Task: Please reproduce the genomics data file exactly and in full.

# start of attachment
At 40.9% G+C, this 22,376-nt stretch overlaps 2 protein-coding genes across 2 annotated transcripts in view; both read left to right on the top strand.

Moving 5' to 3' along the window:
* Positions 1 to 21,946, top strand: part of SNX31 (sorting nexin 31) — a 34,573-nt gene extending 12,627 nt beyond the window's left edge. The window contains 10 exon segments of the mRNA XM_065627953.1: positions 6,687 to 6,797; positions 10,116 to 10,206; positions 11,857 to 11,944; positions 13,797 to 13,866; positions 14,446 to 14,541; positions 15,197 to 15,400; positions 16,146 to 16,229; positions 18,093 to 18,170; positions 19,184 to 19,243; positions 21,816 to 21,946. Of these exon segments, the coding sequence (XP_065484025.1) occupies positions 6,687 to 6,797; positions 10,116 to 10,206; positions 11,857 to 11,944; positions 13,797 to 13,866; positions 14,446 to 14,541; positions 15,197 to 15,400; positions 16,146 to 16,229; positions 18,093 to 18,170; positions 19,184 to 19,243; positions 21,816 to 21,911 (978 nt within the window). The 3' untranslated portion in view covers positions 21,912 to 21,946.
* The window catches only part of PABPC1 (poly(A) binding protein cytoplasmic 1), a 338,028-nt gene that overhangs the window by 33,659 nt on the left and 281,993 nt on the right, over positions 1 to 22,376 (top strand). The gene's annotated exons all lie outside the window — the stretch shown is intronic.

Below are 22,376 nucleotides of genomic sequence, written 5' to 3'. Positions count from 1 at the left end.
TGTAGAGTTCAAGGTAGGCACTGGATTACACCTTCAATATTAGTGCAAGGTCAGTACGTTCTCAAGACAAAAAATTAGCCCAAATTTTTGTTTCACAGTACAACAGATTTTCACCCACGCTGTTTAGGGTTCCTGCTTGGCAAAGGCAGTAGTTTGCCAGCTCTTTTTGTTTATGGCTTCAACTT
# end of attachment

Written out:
At 40.9% G+C, this 22,376-nt stretch overlaps 2 protein-coding genes across 2 annotated transcripts in view; both read left to right on the top strand.

Moving 5' to 3' along the window:
* Positions 1 to 21,946, top strand: part of SNX31 (sorting nexin 31) — a 34,573-nt gene extending 12,627 nt beyond the window's left edge. The window contains 10 exon segments of the mRNA XM_065627953.1: positions 6,687 to 6,797; positions 10,116 to 10,206; positions 11,857 to 11,944; positions 13,797 to 13,866; positions 14,446 to 14,541; positions 15,197 to 15,400; positions 16,146 to 16,229; positions 18,093 to 18,170; positions 19,184 to 19,243; positions 21,816 to 21,946. Of these exon segments, the coding sequence (XP_065484025.1) occupies positions 6,687 to 6,797; positions 10,116 to 10,206; positions 11,857 to 11,944; positions 13,797 to 13,866; positions 14,446 to 14,541; positions 15,197 to 15,400; positions 16,146 to 16,229; positions 18,093 to 18,170; positions 19,184 to 19,243; positions 21,816 to 21,911 (978 nt within the window). The 3' untranslated portion in view covers positions 21,912 to 21,946.
* The window catches only part of PABPC1 (poly(A) binding protein cytoplasmic 1), a 338,028-nt gene that overhangs the window by 33,659 nt on the left and 281,993 nt on the right, over positions 1 to 22,376 (top strand). The gene's annotated exons all lie outside the window — the stretch shown is intronic.

Below are 22,376 nucleotides of genomic sequence, written 5' to 3'. Positions count from 1 at the left end.
TGTAGAGTTCAAGGTAGGCACTGGATTACACCTTCAATATTAGTGCAAGGTCAGTACGTTCTCAAGACAAAAAATTAGCCCAAATTTTTGTTTCACAGTACAACAGATTTTCACCCACGCTGTTTAGGGTTCCTGCTTGGCAAAGGCAGTAGTTTGCCAGCTCTTTTTGTTTATGGCTTCAACTT